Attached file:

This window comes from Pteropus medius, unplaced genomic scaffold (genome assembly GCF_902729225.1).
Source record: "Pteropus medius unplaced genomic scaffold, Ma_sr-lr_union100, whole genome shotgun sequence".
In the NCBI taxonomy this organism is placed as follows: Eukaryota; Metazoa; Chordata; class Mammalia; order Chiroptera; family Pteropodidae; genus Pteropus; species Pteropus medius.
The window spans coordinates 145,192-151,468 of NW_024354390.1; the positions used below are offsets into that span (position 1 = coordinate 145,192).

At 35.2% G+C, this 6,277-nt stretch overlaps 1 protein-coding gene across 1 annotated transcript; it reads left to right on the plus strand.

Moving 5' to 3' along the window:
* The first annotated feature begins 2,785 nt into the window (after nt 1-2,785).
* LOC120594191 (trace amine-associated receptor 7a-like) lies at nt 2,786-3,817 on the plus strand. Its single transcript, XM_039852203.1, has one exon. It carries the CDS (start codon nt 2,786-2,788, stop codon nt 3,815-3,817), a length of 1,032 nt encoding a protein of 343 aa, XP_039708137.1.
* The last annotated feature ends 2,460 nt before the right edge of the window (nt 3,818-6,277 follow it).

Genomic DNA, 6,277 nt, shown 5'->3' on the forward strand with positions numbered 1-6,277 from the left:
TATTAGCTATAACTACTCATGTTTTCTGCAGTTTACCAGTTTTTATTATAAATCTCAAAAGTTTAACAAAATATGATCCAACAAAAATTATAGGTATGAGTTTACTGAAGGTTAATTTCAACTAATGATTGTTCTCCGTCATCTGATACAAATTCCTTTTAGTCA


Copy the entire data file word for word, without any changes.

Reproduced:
This window comes from Pteropus medius, unplaced genomic scaffold (genome assembly GCF_902729225.1).
Source record: "Pteropus medius unplaced genomic scaffold, Ma_sr-lr_union100, whole genome shotgun sequence".
In the NCBI taxonomy this organism is placed as follows: Eukaryota; Metazoa; Chordata; class Mammalia; order Chiroptera; family Pteropodidae; genus Pteropus; species Pteropus medius.
The window spans coordinates 145,192-151,468 of NW_024354390.1; the positions used below are offsets into that span (position 1 = coordinate 145,192).

At 35.2% G+C, this 6,277-nt stretch overlaps 1 protein-coding gene across 1 annotated transcript; it reads left to right on the plus strand.

Moving 5' to 3' along the window:
* The first annotated feature begins 2,785 nt into the window (after nt 1-2,785).
* LOC120594191 (trace amine-associated receptor 7a-like) lies at nt 2,786-3,817 on the plus strand. Its single transcript, XM_039852203.1, has one exon. It carries the CDS (start codon nt 2,786-2,788, stop codon nt 3,815-3,817), a length of 1,032 nt encoding a protein of 343 aa, XP_039708137.1.
* The last annotated feature ends 2,460 nt before the right edge of the window (nt 3,818-6,277 follow it).

Genomic DNA, 6,277 nt, shown 5'->3' on the forward strand with positions numbered 1-6,277 from the left:
TATTAGCTATAACTACTCATGTTTTCTGCAGTTTACCAGTTTTTATTATAAATCTCAAAAGTTTAACAAAATATGATCCAACAAAAATTATAGGTATGAGTTTACTGAAGGTTAATTTCAACTAATGATTGTTCTCCGTCATCTGATACAAATTCCTTTTAGTCA